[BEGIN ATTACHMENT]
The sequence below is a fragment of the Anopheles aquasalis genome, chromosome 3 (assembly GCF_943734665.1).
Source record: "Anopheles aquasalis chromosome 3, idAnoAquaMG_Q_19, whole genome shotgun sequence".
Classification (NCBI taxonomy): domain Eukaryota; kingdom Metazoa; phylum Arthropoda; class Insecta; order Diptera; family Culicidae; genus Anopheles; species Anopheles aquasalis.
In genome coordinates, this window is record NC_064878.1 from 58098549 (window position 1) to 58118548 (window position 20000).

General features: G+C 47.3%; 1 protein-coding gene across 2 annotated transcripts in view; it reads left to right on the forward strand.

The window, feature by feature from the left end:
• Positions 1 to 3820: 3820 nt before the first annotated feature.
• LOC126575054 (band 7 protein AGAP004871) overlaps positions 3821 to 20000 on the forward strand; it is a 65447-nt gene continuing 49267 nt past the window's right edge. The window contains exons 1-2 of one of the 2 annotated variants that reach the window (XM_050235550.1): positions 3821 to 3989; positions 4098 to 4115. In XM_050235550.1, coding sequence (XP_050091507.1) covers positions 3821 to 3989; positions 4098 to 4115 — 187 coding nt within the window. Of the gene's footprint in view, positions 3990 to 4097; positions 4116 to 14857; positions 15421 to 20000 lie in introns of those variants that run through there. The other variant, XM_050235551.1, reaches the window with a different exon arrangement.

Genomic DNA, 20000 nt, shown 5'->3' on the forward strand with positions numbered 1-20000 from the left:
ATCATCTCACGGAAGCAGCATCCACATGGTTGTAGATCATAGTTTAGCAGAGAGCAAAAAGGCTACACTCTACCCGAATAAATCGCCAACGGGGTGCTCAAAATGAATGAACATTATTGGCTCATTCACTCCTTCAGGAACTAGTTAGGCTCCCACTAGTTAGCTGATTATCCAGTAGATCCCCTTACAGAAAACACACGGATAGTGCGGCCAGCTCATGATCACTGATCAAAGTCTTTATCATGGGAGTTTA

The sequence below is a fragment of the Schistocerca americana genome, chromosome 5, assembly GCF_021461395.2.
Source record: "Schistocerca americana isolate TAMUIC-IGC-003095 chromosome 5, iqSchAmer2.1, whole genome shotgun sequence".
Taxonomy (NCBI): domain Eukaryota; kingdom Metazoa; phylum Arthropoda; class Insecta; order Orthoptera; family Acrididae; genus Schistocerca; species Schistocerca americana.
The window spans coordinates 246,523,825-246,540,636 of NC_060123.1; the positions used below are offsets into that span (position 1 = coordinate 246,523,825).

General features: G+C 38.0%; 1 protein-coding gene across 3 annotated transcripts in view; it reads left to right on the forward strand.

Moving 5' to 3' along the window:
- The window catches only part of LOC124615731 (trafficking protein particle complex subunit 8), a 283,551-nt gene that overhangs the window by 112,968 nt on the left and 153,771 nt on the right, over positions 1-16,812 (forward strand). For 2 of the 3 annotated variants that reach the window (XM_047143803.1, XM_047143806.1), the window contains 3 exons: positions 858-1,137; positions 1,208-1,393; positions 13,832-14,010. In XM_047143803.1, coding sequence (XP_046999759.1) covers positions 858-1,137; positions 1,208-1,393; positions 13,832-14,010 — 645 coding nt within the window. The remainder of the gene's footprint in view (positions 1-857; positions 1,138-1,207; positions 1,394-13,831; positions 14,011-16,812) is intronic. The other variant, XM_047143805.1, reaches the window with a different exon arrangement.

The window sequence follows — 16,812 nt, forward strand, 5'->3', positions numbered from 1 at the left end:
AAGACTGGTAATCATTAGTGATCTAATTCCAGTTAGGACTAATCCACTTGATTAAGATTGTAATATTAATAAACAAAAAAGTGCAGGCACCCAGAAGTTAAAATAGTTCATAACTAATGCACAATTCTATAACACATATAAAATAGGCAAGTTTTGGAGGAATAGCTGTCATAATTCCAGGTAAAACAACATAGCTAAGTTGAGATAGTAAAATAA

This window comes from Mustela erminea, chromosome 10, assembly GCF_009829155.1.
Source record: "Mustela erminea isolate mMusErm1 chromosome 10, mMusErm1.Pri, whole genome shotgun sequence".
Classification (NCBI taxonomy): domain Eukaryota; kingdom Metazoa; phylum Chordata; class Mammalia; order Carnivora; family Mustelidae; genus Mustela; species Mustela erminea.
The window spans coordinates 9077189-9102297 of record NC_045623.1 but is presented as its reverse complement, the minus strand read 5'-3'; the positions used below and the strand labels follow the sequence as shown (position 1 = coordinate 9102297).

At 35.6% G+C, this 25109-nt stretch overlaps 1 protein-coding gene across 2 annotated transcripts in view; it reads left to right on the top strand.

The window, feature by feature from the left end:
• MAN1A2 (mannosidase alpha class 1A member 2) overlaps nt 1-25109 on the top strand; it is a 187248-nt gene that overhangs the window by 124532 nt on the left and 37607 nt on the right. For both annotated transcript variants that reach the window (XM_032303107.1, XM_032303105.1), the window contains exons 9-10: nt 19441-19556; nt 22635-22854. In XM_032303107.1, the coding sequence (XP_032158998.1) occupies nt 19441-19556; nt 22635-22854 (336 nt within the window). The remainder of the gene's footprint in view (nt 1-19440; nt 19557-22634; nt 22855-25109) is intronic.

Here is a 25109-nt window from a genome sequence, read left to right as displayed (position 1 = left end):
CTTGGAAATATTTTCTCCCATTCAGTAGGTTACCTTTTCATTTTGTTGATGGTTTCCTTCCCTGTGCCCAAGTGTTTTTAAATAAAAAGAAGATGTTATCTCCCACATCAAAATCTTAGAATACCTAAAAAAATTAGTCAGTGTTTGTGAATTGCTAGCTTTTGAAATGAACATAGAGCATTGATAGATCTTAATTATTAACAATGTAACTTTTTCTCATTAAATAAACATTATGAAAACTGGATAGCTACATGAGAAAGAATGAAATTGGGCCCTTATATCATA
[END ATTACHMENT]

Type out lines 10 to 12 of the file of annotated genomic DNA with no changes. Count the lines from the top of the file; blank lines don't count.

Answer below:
ATCATCTCACGGAAGCAGCATCCACATGGTTGTAGATCATAGTTTAGCAGAGAGCAAAAAGGCTACACTCTACCCGAATAAATCGCCAACGGGGTGCTCAAAATGAATGAACATTATTGGCTCATTCACTCCTTCAGGAACTAGTTAGGCTCCCACTAGTTAGCTGATTATCCAGTAGATCCCCTTACAGAAAACACACGGATAGTGCGGCCAGCTCATGATCACTGATCAAAGTCTTTATCATGGGAGTTTA

The sequence below is a fragment of the Schistocerca americana genome, chromosome 5, assembly GCF_021461395.2.
Source record: "Schistocerca americana isolate TAMUIC-IGC-003095 chromosome 5, iqSchAmer2.1, whole genome shotgun sequence".